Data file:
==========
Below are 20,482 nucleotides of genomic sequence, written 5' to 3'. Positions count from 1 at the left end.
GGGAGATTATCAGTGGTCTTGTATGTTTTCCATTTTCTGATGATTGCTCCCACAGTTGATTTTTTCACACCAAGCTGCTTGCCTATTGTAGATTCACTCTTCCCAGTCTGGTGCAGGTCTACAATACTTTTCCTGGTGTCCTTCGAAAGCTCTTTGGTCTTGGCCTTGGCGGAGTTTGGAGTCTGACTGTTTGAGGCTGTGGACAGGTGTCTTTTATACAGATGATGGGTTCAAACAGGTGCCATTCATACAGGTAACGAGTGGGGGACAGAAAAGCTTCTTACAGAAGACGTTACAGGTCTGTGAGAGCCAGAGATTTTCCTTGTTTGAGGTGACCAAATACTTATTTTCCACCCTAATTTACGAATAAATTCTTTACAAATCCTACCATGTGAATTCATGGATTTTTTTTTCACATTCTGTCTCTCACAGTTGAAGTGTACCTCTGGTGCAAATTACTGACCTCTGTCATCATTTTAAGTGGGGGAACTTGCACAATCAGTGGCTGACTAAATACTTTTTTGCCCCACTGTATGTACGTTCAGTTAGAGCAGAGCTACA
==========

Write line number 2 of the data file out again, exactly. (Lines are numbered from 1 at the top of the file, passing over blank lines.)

GGGAGATTATCAGTGGTCTTGTATGTTTTCCATTTTCTGATGATTGCTCCCACAGTTGATTTTTTCACACCAAGCTGCTTGCCTATTGTAGATTCACTCTTCCCAGTCTGGTGCAGGTCTACAATACTTTTCCTGGTGTCCTTCGAAAGCTCTTTGGTCTTGGCCTTGGCGGAGTTTGGAGTCTGACTGTTTGAGGCTGTGGACAGGTGTCTTTTATACAGATGATGGGTTCAAACAGGTGCCATTCATACAGGTAACGAGTGGGGGACAGAAAAGCTTCTTACAGAAGACGTTACAGGTCTGTGAGAGCCAGAGATTTTCCTTGTTTGAGGTGACCAAATACTTATTTTCCACCCTAATTTACGAATAAATTCTTTACAAATCCTACCATGTGAATTCATGGATTTTTTTTTCACATTCTGTCTCTCACAGTTGAAGTGTACCTCTGGTGCAAATTACTGACCTCTGTCATCATTTTAAGTGGGGGAACTTGCACAATCAGTGGCTGACTAAATACTTTTTTGCCCCACTGTATGTACGTTCAGTTAGAGCAGAGCTACA